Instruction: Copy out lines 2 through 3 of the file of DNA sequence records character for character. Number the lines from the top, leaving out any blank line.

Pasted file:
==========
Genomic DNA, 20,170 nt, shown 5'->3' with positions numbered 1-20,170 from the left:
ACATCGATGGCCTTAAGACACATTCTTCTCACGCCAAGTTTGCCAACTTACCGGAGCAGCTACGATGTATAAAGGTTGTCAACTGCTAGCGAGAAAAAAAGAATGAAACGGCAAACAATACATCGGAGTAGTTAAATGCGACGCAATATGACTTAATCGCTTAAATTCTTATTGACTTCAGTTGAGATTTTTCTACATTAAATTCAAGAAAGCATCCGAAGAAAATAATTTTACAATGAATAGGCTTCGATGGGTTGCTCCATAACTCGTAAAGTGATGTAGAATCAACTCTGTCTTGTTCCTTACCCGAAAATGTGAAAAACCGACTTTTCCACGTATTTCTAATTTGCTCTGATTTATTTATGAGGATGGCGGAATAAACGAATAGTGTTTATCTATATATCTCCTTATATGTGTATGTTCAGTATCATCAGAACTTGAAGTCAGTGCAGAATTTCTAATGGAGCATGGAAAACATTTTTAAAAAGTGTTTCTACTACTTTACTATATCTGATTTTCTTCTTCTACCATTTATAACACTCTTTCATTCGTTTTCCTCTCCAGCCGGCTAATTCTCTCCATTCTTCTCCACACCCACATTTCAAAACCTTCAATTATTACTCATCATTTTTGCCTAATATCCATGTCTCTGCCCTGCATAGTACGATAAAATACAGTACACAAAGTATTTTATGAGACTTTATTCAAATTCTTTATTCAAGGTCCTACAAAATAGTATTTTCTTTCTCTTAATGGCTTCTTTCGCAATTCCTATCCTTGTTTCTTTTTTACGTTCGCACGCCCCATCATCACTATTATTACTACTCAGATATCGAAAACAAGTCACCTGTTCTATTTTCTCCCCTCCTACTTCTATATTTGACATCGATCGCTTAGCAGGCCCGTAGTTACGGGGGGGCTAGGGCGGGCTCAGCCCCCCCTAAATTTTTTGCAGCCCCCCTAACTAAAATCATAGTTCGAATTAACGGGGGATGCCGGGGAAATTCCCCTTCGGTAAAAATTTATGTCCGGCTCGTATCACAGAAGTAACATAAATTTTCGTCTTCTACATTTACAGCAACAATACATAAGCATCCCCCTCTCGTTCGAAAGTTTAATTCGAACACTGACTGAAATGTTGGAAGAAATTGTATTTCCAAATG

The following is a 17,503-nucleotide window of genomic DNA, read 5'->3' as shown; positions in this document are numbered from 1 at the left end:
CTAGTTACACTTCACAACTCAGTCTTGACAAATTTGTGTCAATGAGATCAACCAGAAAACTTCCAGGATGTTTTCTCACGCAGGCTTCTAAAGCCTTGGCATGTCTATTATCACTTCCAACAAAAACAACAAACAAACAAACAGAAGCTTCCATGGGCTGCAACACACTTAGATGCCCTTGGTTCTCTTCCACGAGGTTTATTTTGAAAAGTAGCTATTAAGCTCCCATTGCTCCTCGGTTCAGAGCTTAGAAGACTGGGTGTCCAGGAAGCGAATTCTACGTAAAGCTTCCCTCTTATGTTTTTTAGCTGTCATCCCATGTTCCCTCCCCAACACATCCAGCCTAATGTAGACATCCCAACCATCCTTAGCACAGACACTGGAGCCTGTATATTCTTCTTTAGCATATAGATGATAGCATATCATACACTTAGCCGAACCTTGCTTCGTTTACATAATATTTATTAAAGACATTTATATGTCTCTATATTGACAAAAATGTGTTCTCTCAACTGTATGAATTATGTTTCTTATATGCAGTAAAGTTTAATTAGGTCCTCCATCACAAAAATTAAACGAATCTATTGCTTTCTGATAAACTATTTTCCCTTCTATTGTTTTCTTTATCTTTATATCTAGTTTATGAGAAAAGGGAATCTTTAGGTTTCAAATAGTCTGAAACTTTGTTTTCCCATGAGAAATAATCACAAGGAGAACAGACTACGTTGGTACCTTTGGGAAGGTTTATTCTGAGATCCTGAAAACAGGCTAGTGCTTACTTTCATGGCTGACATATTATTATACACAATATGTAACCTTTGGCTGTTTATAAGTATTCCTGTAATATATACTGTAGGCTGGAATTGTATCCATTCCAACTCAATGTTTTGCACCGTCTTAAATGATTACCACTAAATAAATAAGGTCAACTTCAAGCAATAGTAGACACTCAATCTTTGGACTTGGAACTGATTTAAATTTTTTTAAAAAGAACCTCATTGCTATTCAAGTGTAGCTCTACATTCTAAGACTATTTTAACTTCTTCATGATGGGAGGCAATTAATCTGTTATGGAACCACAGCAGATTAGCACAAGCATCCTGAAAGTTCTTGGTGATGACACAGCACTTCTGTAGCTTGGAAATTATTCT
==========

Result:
ACATCGATGGCCTTAAGACACATTCTTCTCACGCCAAGTTTGCCAACTTACCGGAGCAGCTACGATGTATAAAGGTTGTCAACTGCTAGCGAGAAAAAAAGAATGAAACGGCAAACAATACATCGGAGTAGTTAAATGCGACGCAATATGACTTAATCGCTTAAATTCTTATTGACTTCAGTTGAGATTTTTCTACATTAAATTCAAGAAAGCATCCGAAGAAAATAATTTTACAATGAATAGGCTTCGATGGGTTGCTCCATAACTCGTAAAGTGATGTAGAATCAACTCTGTCTTGTTCCTTACCCGAAAATGTGAAAAACCGACTTTTCCACGTATTTCTAATTTGCTCTGATTTATTTATGAGGATGGCGGAATAAACGAATAGTGTTTATCTATATATCTCCTTATATGTGTATGTTCAGTATCATCAGAACTTGAAGTCAGTGCAGAATTTCTAATGGAGCATGGAAAACATTTTTAAAAAGTGTTTCTACTACTTTACTATATCTGATTTTCTTCTTCTACCATTTATAACACTCTTTCATTCGTTTTCCTCTCCAGCCGGCTAATTCTCTCCATTCTTCTCCACACCCACATTTCAAAACCTTCAATTATTACTCATCATTTTTGCCTAATATCCATGTCTCTGCCCTGCATAGTACGATAAAATACAGTACACAAAGTATTTTATGAGACTTTATTCAAATTCTTTATTCAAGGTCCTACAAAATAGTATTTTCTTTCTCTTAATGGCTTCTTTCGCAATTCCTATCCTTGTTTCTTTTTTACGTTCGCACGCCCCATCATCACTATTATTACTACTCAGATATCGAAAACAAGTCACCTGTTCTATTTTCTCCCCTCCTACTTCTATATTTGACATCGATCGCTTAGCAGGCCCGTAGTTACGGGGGGGCTAGGGCGGGCTCAGCCCCCCCTAAATTTTTTGCAGCCCCCCTAACTAAAATCATAGTTCGAATTAACGGGGGATGCCGGGGAAATTCCCCTTCGGTAAAAATTTATGTCCGGCTCGTATCACAGAAGTAACATAAATTTTCGTCTTCTACATTTACAGCAACAATACATAAGCATCCCCCTCTCGTTCGAAAGTTTAATTCGAACACTGACTGAAATGTTGGAAGAAATTGTATTTCCAAATG

The following is a 17,503-nucleotide window of genomic DNA, read 5'->3' as shown; positions in this document are numbered from 1 at the left end: